How many? Difficult to say. A single Heron, a few Curlew and Ruff, dozens of other species of duck and wader as well as a hundred-plus Lapwing and even more Golden Plover. But other people may have counted more. And the surprising thing, to me at least, was how colourful they were. No winter drab yet. The Golden Plover still had golden flecks and the Lapwing still had bright heads and a greenish sheen.

Every now and again, for no apparent reason, the Golden Plover would take off, fly around in a tight flock then land again while everything else ignores them and gets on with dabbling and probing.

Just before leaving the marshes, as seventeen members were peering down a drain in search of an elusive Water Rail, the lucky eighteenth was the sole witness of the classic panic of the ducks and the waders as a Peregrine passed overhead.

And finally, by some thoughtful management, the mini-bus was waiting at the foot of the hill and sixteen*grateful members were saved a long wearisome climb. (*Two of our number came by car).

Thanks for a smooth ride to the driver who happened to be a birdwatcher and brought his own telescope (perhaps we should have charged him) and to Stuart Slack for instant recognitions, both seen and heard, (sometimes of things that only he has seen or heard) and most of all to Dorothy for seamless arrangements.

Species seen

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Teesdale 2015

Photographs taken by David Frost on a club visit to Teesdale on 17-19th May 2015.

Click on an image to see a larger version.

Froggatt Edge 2015

It’s been a difficult breeding season in the wood this year especially for blue tits and great tits probably because of the cold spell at the end of April and early May. Lots of desertions and low fledging rates have meant far fewer fledglings than usual. Only 105 blue tits fledged compared with 273 last year and over 200 every year previously for the last 6 years. Fledging rate was only 44% compared with around 70% normally. Unlike 2102 when we also had a cold snap and there were lots second broods this year there was only one with two fledglings still in the nest on July 1st.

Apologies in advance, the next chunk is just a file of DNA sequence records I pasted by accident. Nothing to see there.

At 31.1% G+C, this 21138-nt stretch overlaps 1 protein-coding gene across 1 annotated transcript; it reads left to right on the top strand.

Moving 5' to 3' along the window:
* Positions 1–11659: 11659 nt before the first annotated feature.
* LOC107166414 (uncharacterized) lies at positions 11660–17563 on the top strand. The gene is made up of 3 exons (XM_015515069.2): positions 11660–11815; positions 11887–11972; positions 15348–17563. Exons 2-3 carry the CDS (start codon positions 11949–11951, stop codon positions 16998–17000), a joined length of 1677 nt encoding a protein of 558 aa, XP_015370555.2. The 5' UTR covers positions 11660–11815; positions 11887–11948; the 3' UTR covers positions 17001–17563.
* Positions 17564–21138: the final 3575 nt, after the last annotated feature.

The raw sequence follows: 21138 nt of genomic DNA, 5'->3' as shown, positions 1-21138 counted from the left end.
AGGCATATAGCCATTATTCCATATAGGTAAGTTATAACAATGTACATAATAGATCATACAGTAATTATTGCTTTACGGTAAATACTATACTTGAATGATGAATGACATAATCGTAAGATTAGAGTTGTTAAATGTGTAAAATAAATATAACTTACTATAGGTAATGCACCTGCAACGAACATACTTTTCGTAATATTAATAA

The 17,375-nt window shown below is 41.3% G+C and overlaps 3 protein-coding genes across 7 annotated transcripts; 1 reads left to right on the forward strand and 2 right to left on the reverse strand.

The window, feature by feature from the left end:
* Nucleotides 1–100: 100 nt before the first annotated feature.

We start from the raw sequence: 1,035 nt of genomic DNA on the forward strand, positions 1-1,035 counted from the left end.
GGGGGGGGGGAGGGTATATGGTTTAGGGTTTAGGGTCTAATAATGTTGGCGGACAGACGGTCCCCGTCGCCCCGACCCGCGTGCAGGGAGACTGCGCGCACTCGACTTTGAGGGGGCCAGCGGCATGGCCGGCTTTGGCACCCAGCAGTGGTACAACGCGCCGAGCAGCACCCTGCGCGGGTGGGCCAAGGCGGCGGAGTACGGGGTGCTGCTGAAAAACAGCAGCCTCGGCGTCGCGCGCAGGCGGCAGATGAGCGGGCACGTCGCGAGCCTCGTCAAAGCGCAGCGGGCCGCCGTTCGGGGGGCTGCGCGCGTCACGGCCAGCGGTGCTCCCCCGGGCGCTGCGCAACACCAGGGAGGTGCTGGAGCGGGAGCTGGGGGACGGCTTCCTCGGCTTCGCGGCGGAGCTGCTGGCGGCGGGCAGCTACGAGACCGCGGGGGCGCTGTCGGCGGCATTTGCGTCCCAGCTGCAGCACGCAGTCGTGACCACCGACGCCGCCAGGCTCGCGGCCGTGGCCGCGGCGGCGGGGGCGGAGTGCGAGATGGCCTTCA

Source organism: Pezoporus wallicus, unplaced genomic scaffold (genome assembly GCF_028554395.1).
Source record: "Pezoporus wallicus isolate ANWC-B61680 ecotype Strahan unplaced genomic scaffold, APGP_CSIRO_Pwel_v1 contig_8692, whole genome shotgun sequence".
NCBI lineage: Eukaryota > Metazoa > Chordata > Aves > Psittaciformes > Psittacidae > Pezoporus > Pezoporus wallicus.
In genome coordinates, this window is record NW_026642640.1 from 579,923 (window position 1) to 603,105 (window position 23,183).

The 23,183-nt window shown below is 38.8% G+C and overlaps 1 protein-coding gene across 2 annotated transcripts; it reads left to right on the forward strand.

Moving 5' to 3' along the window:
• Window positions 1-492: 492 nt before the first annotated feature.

Great tits did no better: only 30 fledglings compared with 105 last year which was amazingly good, the usual is around 70. Fledging rate was even lower than the blue tits: only 38% compared with 94% last year.

Pied flycatchers fared better with 7 nests compared with an average of 4 the last few years. They started breeding a week later than usual so missed the cold spell. Nevertheless fledging rate was lower than usual, 68% compared with 90% normally (only 70% last year) probably as a result of scarcity of food. Certainly the shredding of the silver birches by caterpillars has been markedly absent this year. Still, 32 fledglings isn’t a bad result and each one was ringed so it’ll be interesting to see if they come back next year.

Owl 2 Owl

The highlight of the spring was the tawny owls which again outwitted the mandarin ducks for dominance of the favourite box. Two chicks fledged, one nearly a week before the other such was the difference in size. The big one let me take a picture and I also managed to get a picture of mum as I surprised her when she was dozing. For once I had camera at hand and managed to snap her just before she took off.

May Outdoor Walk

Grey Wagtail

At the beginning of our walk in May we stood on Froggatt Bridge and watched
a grey wagtail with nesting material in its beak. It was reluctant to show
us its nest site and now I know why. A month later I was standing in the
same place watching the same grey wagtail with food in its beak when a
neighbour of mine came along and asked me what I was looking at. I showed